Similarly, I think it significant that in his much-discussed memos Alito opposed taking the extreme positions favored by certain Reagan political appointees on both the overruling of Roe v. Wade and on official immunity for illegal wiretapping. These suggest to me a tendency to seek a less extreme position than ideological warriors on the right might prefer, even though Alito may personally have substantial sympathy for the objectives of
the right in these cases.

Please note that unlike some of the liberal friends of Judge Alito, I am not suggesting here, and have never suggested, that he is not quite conservative in his judicial philosophy. That he surely is. But I am suggesting that his memos demonstrate that while he shares some of the values of the contemporary conservative legal movement, he also shows an adherence to a different set of genuinely conservative values: gradualism, incrementalism, respect for precedent, concern about unintended consequences, and opposition to judicial activism. There is lot to like and respect in those values and they are likely to have the practical effect of moderating Alito's positions on a wide range of hot-button issues. In sum, I think Alito's memos provided significant, though subtle, evidence that he is was likely to be—as he has in fact been on the bench—a judicial conservative in both of these significantly different senses.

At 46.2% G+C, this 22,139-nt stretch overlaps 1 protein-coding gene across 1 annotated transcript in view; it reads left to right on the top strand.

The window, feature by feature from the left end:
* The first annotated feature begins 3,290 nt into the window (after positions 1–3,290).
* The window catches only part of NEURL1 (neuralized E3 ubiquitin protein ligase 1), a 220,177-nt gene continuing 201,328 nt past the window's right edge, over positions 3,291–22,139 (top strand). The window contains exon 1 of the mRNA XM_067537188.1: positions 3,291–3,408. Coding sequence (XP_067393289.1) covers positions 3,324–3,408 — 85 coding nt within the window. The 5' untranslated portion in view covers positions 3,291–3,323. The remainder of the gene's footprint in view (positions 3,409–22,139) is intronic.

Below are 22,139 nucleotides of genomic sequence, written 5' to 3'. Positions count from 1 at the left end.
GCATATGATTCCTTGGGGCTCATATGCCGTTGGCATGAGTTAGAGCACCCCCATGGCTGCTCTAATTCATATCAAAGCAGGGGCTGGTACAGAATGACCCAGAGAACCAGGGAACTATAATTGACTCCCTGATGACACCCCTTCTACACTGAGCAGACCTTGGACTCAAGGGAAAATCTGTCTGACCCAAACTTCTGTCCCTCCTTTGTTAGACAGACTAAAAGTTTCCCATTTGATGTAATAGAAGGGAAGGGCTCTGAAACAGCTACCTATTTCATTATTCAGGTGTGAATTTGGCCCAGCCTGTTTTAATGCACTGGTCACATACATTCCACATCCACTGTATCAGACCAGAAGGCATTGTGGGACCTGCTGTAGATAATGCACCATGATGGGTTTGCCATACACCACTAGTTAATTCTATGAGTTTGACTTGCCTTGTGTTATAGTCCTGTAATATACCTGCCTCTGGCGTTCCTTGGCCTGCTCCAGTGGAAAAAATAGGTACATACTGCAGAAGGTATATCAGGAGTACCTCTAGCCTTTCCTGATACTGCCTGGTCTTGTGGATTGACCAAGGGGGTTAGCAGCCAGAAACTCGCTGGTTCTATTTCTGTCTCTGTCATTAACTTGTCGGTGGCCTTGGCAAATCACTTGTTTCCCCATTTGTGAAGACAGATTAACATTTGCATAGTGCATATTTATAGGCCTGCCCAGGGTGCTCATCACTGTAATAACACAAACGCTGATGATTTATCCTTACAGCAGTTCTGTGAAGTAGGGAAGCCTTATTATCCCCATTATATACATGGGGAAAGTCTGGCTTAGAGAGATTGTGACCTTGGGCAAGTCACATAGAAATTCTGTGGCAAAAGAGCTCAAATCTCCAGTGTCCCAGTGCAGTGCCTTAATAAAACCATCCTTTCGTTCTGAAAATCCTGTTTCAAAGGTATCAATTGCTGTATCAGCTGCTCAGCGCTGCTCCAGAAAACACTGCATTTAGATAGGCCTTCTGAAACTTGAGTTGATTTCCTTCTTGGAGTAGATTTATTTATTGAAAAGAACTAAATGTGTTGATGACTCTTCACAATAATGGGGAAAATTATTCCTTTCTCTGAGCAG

In case it is not obvious why this matters, let us talk for a moment, in closing, about Roe v. Wade. Although I have absolutely no private knowledge of this matter, I think it is certainly likely that Sam Alito still believes that Roe was wrongly decided as an initial matter. As you know, Brian, many quite liberal law professors who are pro-choice as a matter of policy have great difficulty with the judicial activist aspect of Roe that almost surely troubles Alito. (Many in this liberal crowd also believe that the overruling of Roe might be one of the best possible things that could happen for the political fortunes of the Democratic party.) At the same time, Alito's process-oriented conservatism reassures me that he would think long and hard before ever voting to overrule Roe. I expect he would be inclined to find ways to avoid addressing that issue unless it were unavoidably squarely presented; he would not reach out to confront the issue. And you know well, Brian, how much flexibility the Supreme Court has to avoid sensitive matters when it wants to.